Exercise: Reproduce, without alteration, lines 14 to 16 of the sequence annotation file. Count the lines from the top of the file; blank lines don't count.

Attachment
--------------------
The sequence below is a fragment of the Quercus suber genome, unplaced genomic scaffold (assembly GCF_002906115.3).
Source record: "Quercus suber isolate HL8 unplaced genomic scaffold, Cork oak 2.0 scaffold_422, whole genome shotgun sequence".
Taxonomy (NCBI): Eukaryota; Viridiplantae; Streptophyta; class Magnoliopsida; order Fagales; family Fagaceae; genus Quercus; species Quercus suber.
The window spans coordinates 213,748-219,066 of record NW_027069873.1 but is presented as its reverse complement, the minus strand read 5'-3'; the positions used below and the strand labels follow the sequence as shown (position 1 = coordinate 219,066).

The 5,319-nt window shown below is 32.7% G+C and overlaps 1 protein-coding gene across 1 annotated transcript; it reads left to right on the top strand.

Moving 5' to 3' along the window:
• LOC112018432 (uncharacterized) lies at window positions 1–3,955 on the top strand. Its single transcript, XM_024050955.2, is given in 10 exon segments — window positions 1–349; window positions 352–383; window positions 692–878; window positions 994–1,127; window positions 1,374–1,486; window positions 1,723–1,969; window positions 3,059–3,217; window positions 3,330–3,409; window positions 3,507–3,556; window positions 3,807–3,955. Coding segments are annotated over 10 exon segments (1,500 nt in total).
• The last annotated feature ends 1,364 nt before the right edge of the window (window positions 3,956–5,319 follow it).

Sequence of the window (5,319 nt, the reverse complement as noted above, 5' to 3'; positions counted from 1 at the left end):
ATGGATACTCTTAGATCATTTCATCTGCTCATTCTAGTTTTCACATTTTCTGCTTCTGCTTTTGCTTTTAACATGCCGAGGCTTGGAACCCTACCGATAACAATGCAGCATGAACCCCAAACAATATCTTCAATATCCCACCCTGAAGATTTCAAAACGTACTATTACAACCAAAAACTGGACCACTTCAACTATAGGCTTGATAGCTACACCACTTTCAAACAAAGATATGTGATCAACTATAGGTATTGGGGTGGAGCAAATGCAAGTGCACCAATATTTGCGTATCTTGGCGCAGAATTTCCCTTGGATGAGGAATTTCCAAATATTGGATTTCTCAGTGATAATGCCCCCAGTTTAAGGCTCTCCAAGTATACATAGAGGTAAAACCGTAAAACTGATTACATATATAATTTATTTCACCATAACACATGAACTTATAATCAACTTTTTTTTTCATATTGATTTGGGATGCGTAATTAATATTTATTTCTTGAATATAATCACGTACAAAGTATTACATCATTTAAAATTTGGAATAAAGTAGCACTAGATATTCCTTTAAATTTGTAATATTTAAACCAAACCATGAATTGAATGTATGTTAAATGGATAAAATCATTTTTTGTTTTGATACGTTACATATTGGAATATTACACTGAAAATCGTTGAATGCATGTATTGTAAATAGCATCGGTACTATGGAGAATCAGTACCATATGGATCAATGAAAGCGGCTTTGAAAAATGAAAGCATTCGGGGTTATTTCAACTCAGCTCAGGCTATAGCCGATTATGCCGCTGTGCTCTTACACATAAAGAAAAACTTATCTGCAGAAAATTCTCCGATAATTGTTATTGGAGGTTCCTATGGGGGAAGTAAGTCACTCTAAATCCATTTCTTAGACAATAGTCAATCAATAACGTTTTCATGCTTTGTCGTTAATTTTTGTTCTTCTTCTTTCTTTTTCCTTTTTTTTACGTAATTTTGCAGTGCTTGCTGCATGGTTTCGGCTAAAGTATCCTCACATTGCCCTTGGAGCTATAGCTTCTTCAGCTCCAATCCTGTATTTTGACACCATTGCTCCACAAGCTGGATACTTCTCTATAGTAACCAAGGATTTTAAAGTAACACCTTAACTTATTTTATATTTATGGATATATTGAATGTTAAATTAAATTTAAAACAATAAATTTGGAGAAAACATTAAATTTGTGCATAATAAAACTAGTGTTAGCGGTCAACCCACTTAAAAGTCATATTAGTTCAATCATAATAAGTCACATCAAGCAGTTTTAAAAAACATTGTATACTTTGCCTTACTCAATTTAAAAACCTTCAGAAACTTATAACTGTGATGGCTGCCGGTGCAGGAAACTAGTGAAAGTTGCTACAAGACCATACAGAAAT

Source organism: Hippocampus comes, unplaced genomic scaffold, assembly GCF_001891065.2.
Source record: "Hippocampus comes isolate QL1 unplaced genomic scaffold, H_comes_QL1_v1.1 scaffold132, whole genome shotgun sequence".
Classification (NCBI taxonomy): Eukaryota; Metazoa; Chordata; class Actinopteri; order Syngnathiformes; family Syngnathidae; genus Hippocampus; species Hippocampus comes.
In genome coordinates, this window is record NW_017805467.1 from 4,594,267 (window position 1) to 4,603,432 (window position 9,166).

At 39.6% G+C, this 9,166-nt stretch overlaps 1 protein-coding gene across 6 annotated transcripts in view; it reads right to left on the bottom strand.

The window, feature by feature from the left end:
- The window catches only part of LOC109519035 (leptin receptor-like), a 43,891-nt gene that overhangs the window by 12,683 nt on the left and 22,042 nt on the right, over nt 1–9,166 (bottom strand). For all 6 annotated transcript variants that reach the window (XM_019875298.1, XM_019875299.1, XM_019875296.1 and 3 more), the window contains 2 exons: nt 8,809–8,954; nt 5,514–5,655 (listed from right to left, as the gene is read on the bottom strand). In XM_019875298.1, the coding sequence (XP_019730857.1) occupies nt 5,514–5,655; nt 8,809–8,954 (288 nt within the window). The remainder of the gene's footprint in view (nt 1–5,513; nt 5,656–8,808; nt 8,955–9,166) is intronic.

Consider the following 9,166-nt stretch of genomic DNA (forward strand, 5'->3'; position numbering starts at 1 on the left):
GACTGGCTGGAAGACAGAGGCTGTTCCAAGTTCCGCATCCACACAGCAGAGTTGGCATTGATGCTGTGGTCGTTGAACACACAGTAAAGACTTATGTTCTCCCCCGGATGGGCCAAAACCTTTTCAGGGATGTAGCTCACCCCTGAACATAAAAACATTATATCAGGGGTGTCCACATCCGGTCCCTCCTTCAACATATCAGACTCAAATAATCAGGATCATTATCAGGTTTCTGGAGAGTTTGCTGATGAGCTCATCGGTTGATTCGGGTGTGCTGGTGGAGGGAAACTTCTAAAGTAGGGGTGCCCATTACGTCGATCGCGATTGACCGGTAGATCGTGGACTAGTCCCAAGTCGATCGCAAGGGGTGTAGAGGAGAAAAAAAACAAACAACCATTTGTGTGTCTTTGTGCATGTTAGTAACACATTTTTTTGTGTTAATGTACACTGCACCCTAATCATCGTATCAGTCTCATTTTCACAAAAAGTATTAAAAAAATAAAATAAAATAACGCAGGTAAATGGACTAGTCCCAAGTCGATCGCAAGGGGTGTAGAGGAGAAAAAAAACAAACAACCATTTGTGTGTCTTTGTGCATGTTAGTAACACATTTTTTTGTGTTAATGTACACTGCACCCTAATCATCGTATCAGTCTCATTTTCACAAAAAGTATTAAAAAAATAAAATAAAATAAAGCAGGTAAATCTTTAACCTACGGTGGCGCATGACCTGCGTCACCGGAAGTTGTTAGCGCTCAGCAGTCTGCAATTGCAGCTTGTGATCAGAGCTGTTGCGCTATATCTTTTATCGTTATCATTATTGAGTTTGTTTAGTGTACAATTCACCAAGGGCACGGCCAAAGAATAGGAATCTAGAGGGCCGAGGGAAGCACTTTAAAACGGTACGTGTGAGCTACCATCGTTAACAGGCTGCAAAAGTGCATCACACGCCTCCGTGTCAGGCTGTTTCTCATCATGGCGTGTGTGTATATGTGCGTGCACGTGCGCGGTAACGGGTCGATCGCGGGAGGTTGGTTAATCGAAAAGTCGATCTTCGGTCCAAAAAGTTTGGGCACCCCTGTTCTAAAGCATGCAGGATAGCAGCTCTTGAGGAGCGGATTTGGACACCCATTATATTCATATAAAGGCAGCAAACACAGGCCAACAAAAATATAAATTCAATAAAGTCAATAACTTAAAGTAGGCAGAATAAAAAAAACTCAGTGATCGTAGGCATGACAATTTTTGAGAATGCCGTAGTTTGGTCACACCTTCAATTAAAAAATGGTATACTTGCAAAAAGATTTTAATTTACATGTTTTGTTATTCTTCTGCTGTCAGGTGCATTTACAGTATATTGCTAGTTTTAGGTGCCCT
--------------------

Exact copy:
In genome coordinates, this window is record NW_017805467.1 from 4,594,267 (window position 1) to 4,603,432 (window position 9,166).

At 39.6% G+C, this 9,166-nt stretch overlaps 1 protein-coding gene across 6 annotated transcripts in view; it reads right to left on the bottom strand.

The window, feature by feature from the left end: